What's the difference between Android Pay and Samsung Pay?

Well this is all pretty confusing, isn't it? If you have a Samsung phone in the U.S. chances are you have two new apps on your phone — Android Pay, and Samsung Pay. Well, you have an Android phone from Samsung so we suppose that makes sense, but while these apps both aim to do the same thing — handle your mobile payments — they aren't actually related in any way. On the other side of things if you don't have a Samsung phone but you're starting to see plenty of advertising for Samsung Pay, you may be confused as to why you can't have it.

We're here to clarify the situation, explain the differences between these two payment platforms and help you choose which one to use and care about.

Android Pay

Android Pay

We already highlighted the main features of Android Pay in a comparison to the new Google Wallet, so here we're going to focus on what Android Pay does versus Samsung Pay, which it directly competes with.

Android Pay is Google's second swing at mobile payments, replacing the old Google Wallet system. But just like Google Wallet did, Android Pay uses NFC (Near Field Communication) to transmit payment information between your phone and properly-equipped payment terminals at supporting stores. You load all of your debit or credit cards into the Android Pay app once, then you can pay with them virtually using your phone in the store. Android Pay requires that you phone has a secure lock screen (pattern, password, PIN or fingerprint) to work, and the payment information is sent completely securely.

Android Pay has a better chance of success than Google Wallet, but there's work to be done.

Not all banks or card types inside each bank are supported by Android Pay, which leads to some bit of confusion. Google lists supported cards and banks (albeit roughly), but you may want to contact your bank before you get too excited about having full compatibility. For example you may be able to add a card, but you will have to enter a secondary authentication PIN to pay with it and may not get proper rewards or points from your credit card issuer when paying via Android Pay until it's fully supported. To add another level of confusion, cards previously added through Google Wallet will continue to work in Android Pay for a limited time, even though they wouldn't be considered compatible if they were added as new in Android Pay. It's a slight speed bump, but the fact that Google is working with banks this time around is important, as you likely won't hit as many snags with payment or seeing transactions properly on your bank or credit card statements.

Android Pay also supports loyalty and gift cards. You can enter them in to the Android Pay app, and it will display them on your phone's screen as a barcode for the merchant to scan. You can only add loyalty and gift cards from programs that are recognized by the system, so you can't manually enter any random number or merchant like you could with Google Wallet in the past. And as of Dec. 10, Samsung Pay now supports gift cards, too.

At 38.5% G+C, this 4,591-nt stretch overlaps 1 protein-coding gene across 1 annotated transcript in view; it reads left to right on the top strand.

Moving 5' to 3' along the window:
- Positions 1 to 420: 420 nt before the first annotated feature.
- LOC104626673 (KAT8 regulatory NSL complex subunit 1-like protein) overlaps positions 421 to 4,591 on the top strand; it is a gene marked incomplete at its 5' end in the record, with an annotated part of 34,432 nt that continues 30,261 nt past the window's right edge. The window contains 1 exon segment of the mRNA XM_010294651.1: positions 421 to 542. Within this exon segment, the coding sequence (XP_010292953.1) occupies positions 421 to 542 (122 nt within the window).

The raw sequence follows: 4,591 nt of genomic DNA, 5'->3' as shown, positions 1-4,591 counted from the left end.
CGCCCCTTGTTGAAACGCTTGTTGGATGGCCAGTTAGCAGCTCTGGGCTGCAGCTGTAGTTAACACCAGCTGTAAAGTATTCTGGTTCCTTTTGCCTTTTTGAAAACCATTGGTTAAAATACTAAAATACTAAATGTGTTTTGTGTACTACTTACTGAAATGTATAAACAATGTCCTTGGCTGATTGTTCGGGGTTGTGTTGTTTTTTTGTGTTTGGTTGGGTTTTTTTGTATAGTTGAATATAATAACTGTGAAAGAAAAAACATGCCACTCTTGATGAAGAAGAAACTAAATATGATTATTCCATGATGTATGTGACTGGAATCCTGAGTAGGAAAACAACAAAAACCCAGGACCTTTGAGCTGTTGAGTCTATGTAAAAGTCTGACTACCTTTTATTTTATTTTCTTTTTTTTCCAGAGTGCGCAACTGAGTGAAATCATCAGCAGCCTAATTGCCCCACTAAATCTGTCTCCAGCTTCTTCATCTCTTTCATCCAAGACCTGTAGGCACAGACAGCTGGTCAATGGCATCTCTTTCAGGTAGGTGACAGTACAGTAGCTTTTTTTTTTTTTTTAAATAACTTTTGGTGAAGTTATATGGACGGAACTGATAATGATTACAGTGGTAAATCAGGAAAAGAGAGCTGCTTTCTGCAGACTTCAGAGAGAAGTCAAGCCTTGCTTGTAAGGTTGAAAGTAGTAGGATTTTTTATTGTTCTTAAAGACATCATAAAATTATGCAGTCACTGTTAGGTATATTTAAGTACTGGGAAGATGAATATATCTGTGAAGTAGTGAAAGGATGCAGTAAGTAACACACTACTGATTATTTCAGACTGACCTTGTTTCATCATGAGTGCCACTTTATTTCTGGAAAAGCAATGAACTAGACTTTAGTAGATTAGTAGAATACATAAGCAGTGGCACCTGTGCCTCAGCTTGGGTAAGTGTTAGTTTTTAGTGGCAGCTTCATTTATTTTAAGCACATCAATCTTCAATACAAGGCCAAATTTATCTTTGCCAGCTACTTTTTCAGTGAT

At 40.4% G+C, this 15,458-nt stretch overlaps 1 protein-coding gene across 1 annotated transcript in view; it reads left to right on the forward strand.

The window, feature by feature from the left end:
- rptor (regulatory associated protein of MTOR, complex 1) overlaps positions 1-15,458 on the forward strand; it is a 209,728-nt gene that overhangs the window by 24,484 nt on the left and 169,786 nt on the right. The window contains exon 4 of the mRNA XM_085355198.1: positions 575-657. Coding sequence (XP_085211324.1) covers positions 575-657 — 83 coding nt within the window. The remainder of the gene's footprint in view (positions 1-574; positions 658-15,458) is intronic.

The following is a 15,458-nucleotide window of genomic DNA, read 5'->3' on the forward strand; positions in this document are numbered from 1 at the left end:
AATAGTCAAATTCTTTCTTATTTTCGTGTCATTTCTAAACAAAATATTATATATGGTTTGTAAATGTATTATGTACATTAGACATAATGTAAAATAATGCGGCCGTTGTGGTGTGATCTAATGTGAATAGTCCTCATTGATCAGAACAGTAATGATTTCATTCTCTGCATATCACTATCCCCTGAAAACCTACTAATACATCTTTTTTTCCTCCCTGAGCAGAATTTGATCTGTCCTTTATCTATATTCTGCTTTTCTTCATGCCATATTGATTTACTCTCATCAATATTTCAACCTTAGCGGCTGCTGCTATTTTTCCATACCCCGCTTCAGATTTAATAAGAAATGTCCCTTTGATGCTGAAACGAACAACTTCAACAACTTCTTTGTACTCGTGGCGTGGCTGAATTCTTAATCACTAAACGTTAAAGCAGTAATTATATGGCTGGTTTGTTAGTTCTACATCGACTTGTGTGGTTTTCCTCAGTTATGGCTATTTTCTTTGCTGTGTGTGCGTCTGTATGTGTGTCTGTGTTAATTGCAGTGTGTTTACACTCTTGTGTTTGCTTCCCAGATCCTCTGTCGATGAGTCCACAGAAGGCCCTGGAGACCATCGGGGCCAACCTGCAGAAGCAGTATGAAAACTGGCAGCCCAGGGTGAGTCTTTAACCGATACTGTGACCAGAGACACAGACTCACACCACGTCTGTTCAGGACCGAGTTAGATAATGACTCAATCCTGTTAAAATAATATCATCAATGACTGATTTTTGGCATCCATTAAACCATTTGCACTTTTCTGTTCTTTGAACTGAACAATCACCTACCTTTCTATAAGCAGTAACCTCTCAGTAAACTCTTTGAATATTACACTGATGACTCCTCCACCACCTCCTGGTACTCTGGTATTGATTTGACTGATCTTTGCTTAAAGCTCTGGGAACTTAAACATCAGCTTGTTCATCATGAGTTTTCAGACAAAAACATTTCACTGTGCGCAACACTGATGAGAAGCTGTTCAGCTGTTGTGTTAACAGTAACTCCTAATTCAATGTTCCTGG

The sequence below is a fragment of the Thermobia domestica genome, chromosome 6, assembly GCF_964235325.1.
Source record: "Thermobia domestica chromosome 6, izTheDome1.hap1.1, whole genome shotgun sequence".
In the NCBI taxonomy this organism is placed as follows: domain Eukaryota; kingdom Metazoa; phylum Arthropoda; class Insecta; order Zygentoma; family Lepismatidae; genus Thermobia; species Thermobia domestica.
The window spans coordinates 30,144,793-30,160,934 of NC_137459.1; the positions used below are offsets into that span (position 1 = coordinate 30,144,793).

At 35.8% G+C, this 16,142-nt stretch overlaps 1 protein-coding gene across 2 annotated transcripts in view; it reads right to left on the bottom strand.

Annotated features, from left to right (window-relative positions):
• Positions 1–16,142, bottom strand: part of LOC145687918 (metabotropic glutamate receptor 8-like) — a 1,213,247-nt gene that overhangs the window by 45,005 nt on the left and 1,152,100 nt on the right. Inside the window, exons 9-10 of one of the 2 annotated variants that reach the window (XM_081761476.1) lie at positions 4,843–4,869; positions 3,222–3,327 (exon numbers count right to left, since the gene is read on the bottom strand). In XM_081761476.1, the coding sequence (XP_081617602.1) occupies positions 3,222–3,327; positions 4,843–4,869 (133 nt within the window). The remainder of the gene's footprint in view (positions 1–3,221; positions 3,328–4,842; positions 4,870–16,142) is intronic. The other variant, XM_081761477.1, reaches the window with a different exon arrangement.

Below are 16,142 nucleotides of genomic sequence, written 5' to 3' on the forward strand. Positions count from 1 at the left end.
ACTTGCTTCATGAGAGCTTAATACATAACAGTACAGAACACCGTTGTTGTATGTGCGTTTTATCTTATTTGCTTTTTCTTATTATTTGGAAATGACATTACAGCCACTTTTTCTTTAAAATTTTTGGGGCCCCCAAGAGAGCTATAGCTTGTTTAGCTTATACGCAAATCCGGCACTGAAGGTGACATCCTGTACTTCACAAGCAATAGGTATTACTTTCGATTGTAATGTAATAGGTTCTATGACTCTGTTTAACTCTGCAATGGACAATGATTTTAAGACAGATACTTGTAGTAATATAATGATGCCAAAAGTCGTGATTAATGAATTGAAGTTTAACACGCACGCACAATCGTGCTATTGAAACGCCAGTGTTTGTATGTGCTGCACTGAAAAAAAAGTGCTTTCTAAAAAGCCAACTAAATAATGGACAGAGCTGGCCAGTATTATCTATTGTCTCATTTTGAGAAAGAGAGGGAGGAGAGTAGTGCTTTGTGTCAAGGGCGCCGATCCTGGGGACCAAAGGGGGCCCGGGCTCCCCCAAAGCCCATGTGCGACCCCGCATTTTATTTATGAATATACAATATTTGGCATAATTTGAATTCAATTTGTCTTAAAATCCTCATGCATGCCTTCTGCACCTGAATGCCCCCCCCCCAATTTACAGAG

Android Pay works on phones running Android 4.4 and later that have NFC and HCE (Host Card Emulation) support. The carrier you use doesn't impact your ability to use Android Pay, and though it only works in the U.S. right now you can still use it on an international phone when you're in the U.S. If your phone is compatible, you'll either get an update to your old Google Wallet app, or the new Android Pay app will be available in the Play Store. Of course the bigger issue is likely to be finding stores that support NFC payments — major chains like McDonald's, Macy's and Walgreens all support it, but it's far from being universally adopted.

Samsung Pay

Samsung Pay

Samsung has actually been talking about its new mobile payment platform, Samsung Pay, for quite a while now, but until the release of the Galaxy Note 5 we didn't have many details on the launch. On the surface, Samsung Pay works very similarly to Android Pay. It's an app that lets you load up your supported debit, credit, loyalty and gift cards, which can then be emulated using the phone to pay in stores.

Samsung Pay will work in stores that support NFC payments, but its big trick is a technology called MST (Magnetic Secure Transmission), which it picked up with the acquisition of a company called LoopPay. MST lets your phone with Samsung Pay emulate an actual physical card swipe, meaning it can work at virtually any payment terminal where you can swipe a card. You activate Samsung Pay on the phone, authenticate with your fingerprint (or a PIN if you prefer), and then hold the phone over where you'd normally swipe a card — it'll make the terminal react as if you had swiped a card through it, and process the payment. Just like Android Pay the payment is made with a virtual card number and a one-time authorization token, so it's super safe and there's no way you can have your payment information compromised.

Samsung Pay is accepted virtually everywhere, but there are other restrictions to be aware of.

Making a payment in a store using MST doesn't require "support" from the retailer in the same way that NFC payments do — if they accept credit cards, they should accept Samsung Pay. One big exception is card readers that require you to insert your card and pull it back out, like you'd find at an ATM, public transit station, parking meter and the like — these kinds of readers don't work with the system, so you'll still need to use your old physical card there. Another thing to keep in mind is situations in which you are handing over your card to the retailer — like at a store where the merchant swipes the card on their side of the counter, or at a restaurant where the card is taken away altogether. (Of course Android Pay doesn't work in these situations either, but it's worth mentioning when you say "virtually anywhere".)